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Giving Comics Back to Children

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In 1954 a group of schoolchildren from the Gorbals district of Glasgow ran amok in the Southern Necropolis following sightings of an iron-toothed vampire. Media reaction was intense, with local notables and members of the Kirk quick to blame imported horror comics.

With the social and cultural revolutions of the 1960s came a social and cultural revolution in comics: Robert Crumb’s Underground put political taboos above board, and Barbarella went from strips to stripping.

Today, we no longer need to justify the reading of comics as a grown-up intellectual pursuit. But included in the span of possibilities that they create comes that of pedagogy. Frank Quitely’s version of the Gorbals Vampire was to be used in partnership with the Citizens Theatre for an outreach production, comic exhibitions might have a ‘red curtain’ adults-only area, but they also have a children’s section, and Shaun Tan’s The Arrival (2006), complete with references to Ellis Island and Hieronymus Bosch, is on school syllabi worldwide.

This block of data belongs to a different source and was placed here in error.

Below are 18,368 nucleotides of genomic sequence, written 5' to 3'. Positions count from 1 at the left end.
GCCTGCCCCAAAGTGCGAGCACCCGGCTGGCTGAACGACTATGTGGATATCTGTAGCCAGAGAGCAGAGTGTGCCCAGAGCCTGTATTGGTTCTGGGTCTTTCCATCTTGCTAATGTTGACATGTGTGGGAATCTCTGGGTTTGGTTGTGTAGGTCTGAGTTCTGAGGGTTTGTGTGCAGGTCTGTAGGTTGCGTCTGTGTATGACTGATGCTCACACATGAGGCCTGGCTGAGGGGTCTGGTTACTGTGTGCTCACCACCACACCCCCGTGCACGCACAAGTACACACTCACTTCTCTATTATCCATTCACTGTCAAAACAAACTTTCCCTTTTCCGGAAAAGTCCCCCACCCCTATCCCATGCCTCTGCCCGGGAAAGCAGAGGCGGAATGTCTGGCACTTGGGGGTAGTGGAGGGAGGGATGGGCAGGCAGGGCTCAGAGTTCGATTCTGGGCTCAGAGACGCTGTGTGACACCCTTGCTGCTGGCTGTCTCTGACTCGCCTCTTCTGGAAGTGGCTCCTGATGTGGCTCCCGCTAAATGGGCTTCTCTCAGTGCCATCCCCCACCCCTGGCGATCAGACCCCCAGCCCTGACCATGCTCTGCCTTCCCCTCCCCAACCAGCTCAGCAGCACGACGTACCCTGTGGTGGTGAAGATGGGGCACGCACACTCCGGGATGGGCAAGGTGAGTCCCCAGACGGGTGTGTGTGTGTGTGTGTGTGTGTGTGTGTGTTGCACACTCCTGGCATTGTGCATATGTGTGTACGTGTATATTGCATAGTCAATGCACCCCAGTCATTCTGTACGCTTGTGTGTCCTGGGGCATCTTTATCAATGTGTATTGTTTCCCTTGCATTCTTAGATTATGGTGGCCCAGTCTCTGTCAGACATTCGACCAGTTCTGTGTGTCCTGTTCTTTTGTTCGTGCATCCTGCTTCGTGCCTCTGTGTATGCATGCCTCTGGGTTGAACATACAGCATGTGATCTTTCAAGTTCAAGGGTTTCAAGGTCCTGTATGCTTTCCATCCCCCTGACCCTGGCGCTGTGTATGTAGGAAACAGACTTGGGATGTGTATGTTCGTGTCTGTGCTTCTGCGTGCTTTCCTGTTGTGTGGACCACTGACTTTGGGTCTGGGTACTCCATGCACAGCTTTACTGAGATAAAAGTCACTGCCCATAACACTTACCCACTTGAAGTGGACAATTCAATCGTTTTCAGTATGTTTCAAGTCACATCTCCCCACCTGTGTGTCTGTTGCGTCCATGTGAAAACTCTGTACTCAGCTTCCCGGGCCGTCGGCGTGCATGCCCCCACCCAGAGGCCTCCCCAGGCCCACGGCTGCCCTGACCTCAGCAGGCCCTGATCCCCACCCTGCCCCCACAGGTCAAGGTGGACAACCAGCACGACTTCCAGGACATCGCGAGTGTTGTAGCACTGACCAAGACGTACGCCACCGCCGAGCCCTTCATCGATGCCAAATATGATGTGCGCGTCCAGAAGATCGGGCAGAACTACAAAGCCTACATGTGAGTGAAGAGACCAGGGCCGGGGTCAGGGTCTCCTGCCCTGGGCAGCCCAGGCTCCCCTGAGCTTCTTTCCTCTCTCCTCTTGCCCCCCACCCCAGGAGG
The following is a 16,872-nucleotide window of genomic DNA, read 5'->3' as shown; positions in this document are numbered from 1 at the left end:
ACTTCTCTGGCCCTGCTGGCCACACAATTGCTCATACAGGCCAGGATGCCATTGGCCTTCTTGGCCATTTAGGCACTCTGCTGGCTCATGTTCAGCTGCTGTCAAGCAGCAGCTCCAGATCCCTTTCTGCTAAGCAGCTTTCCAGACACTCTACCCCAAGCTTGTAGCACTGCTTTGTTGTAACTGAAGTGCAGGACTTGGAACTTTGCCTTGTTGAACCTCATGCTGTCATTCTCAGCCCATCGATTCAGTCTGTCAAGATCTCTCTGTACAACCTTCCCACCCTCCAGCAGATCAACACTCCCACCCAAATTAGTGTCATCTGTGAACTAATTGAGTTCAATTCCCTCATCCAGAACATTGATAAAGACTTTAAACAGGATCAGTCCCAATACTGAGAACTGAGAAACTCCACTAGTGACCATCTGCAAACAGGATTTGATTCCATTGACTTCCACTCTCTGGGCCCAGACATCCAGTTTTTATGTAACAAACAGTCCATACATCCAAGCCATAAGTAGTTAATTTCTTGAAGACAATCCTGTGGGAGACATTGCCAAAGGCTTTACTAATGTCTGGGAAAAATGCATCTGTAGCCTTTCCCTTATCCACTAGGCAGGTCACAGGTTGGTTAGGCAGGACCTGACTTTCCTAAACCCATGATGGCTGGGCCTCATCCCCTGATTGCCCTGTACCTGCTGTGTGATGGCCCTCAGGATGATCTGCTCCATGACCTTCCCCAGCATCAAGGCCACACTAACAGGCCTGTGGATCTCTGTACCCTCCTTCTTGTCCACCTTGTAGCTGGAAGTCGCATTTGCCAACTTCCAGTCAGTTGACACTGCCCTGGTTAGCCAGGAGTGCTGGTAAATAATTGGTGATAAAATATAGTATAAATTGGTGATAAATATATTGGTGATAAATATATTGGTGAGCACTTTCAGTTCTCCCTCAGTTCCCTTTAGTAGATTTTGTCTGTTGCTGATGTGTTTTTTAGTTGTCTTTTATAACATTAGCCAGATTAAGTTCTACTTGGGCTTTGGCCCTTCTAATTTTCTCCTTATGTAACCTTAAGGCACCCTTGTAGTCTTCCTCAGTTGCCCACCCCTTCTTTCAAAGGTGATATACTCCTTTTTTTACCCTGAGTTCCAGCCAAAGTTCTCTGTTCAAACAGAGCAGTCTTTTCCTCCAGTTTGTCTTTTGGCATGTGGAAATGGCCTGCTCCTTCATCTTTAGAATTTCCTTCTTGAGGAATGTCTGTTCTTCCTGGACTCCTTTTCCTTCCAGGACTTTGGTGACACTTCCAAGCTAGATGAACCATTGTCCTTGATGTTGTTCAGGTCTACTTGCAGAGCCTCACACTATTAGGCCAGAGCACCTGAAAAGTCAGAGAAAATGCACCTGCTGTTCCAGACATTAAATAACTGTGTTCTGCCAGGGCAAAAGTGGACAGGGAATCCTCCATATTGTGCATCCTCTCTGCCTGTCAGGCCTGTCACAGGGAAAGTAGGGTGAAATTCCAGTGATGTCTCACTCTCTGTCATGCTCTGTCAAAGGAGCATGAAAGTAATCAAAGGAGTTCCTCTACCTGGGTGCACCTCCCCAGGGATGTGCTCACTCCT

In this talk, Professor Grove sketches a history of children and comics in the modern world, attending to when comics were and weren’t for children—and when comics were and weren’t good for children.

Laurence Grove is Professor of French and Text/Image Studies and Director of the Stirling Maxwell Centre for the Study of Text/Image Cultures at the University of Glasgow. His research focuses on historical aspects of text/image forms, and in particular bande dessinée (French comics). He is President of the International Bande Dessinée Society (‘www.arts.gla.ac.uk/ibds’). As well as serving on the consultative committees of a number of journals, he is joint-editor of European Comic Art. Laurence Grove has authored (in full or jointly) eleven books and approximately sixty chapters or articles. He co-curated Comic Invention and Frank Quitely: The Art of Comics and is co-author of their accompanying books. He is currently working towards the creation of a National Comics Centre for Scotland.

This talk is part of the Children's Literature series.

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